Table of Contents
1. Lorna Rutto (Kenya)
Left her job as a bank employee in 2010 to launch a garbage recycling company.
Her business, EcoPost, takes waste plastic and recycles it into fence posts that are aesthetically pleasing, long-lasting, and ecologically benign in place of wood.
But without the money from NGOs and local and international investors, her company would not have been able to run.
Numerous national and local organisations assist companies that work to solve problems including environmental pollution, illiteracy, sickness, and other social difficulties every year. Typically, they provide loans, equity, grants, gifts, or even training and counselling.
The issue is that many African business owners are unaware of these financial sources, so they don’t apply.
As a result, Lorna sought and was given a $6,000 SEED Award in 2010, which she used as startup money for her company. She also received a grant of $12,700 from the Enablis Energy Globe-Safaricom Foundation the same year.
She also won the Cartier Women’s Initiative’s business plan competition, taking home a prize worth over $12,000 in the process.
Her company just received a $495k equity investment from the Blue Haven Initiative and the Opus Foundation. This was used to grow the company and buy cutting-edge recycling equipment.
In the free course at the bottom of this post, I explain why these organisations are willing to promote firms in underdeveloped countries by disbursing millions of dollars each year in grants, contributions, loans, and stock.
- Jason Njoku (Nigeria)
However, the struggle at the beginning of this company was not as glamorous.
Jason moved to Nigeria in 2010 to forge connections with local film makers and buy content rights for his new firm, IrokoTV, after previous ventures in the UK ended in failure.
Money was limited, and without Sebastian, Jason’s buddy and business partner, £90,000 would not have been able to launch this company.
IrokoTV has grown remarkably since that time. So far, overseas investors, most of whom are venture capitalists, have given the company up to $40 million in investments.
Investment AB Kinnevik, a Swedish venture capital firm, and Tiger Global, a private equity firm based in New York, are two of its backers.
Every year, venture capital firms invest more than $140 billion in start-ups and expanding companies all around the globe. But venture capital is just now becoming more active in Africa, where investors want to help businesses that can grow quickly and make a lot of money.
IrokoTV secured an extra $19 million in financing in January 2016 to expand its operations in Francophone nations in Africa.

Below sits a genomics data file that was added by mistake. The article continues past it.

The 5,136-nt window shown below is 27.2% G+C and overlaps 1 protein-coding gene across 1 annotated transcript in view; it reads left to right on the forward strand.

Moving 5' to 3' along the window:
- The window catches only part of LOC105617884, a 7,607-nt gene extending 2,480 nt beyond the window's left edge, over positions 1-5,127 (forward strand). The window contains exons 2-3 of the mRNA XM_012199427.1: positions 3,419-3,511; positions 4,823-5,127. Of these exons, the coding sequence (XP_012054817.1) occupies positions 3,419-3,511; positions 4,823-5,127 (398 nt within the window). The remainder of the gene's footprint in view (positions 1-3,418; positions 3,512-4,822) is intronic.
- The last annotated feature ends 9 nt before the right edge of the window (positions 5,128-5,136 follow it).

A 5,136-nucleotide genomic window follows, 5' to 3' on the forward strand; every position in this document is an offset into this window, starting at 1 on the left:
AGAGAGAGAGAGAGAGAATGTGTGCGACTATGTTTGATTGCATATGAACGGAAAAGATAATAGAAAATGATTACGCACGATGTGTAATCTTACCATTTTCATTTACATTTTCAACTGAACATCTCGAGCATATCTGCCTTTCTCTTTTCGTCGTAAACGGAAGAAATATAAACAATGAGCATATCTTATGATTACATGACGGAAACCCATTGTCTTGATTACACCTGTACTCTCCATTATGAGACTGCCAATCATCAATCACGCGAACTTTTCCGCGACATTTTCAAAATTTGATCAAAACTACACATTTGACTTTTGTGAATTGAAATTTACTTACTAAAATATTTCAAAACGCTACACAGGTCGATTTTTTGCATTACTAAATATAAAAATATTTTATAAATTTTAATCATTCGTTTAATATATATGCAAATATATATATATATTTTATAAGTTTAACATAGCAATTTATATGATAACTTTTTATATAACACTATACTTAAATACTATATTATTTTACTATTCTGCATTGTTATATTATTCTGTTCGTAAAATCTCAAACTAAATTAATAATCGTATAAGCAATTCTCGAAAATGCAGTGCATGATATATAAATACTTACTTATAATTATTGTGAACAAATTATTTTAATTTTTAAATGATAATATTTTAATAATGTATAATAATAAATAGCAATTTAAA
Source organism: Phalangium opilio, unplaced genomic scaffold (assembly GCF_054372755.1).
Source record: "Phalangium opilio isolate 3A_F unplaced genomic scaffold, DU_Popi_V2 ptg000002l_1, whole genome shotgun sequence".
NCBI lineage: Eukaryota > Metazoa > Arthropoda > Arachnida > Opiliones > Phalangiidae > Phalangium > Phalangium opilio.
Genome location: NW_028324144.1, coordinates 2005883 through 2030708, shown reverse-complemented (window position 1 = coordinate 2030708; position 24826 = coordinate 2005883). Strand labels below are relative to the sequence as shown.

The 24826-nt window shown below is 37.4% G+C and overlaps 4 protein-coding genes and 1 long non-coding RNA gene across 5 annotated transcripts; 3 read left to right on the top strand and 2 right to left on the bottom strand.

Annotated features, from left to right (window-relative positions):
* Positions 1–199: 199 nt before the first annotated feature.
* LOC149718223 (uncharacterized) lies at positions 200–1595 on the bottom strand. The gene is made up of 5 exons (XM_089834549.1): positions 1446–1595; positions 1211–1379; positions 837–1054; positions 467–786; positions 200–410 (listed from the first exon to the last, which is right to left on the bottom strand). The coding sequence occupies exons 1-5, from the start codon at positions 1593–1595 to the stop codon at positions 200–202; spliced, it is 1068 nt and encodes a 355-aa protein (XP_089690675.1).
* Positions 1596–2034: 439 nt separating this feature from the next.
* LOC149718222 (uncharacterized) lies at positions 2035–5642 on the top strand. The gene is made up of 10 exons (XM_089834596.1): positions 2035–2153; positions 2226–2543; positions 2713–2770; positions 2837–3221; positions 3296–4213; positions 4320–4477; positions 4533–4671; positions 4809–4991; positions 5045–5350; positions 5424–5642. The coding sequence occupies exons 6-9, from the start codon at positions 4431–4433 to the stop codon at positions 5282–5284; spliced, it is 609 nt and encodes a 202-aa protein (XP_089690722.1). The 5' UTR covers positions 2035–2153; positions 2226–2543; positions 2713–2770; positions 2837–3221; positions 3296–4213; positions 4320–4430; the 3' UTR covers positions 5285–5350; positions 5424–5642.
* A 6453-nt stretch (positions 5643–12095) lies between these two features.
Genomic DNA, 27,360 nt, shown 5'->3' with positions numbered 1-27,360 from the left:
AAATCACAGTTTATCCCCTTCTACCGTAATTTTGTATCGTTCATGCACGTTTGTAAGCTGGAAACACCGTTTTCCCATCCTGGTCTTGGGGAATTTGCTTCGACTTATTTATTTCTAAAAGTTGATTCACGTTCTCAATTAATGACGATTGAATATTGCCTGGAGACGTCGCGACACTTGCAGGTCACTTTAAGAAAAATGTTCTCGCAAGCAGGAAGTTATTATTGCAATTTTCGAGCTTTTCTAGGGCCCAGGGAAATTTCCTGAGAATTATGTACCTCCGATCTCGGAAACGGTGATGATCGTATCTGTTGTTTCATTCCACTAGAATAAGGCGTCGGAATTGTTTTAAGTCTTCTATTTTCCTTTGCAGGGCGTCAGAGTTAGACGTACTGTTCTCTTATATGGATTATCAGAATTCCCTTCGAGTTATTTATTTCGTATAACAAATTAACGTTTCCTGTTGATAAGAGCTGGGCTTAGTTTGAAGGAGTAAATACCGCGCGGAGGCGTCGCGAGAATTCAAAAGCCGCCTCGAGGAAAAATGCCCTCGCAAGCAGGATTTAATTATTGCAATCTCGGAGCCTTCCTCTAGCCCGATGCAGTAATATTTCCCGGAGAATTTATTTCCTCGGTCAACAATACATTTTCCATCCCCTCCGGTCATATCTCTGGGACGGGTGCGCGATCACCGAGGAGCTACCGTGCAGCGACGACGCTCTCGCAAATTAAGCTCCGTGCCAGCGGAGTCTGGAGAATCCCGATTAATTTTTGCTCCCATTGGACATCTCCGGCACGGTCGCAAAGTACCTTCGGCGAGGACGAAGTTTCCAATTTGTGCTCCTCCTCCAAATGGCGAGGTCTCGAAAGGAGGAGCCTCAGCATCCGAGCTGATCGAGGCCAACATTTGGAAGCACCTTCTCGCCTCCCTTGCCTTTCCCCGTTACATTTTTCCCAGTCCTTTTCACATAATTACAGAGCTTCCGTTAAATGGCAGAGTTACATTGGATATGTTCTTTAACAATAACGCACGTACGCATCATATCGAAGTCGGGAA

By combining commercial relationships and venture capital, Jason has been successful in raising substantial sums of money to expand a firm that Forbes Magazine called “the Netflix of Africa.”
In the free course, I go into further detail about business alliances and venture capital.
- Anna Phosa (South Africa)
One of Africa’s most prosperous pig breeders is Anna Phosa. She is often described as a “celebrity pig farmer.”
She had to find money to launch and expand the firm, so her entrepreneurial path wasn’t all sunshine and roses.
With $100 from her own funds, Anna launched her first pig farm in Soweto in 2004. She had only four baby pigs when she began.
After four years, in 2008, the South African grocery giant Pick ‘n Pay hired her to provide 10 pigs each week to its shops. This was a big change, and the demand for pigs quickly grew to 20 a week.
By 2010, she had agreed to a significant contract with Pick ‘n Pay for the delivery of 100 pigs (per week) for the next five years in exchange for R25 million, or around $1. 9 million (in August 2017 terms).
With a contract in hand, Anna was able to get funding from USAID and ABSA Bank to purchase a 350-hectare farm. Her farm employs roughly 20 people and can house 4,000 piglets at once.
The majority of would-be company owners who approach banks for financing often leave dissatisfied. And the reason behind this is that banks often concentrate on expanding and established companies with strong cash flows and loan-secured assets. You could be wasting your time trying to get a bank loan if you don’t have any of these.
Many business owners are unaware that there are 15 distinct ways to get cash, with banks being only one of them. The issue is that too many ineligible companies contact banks for loans.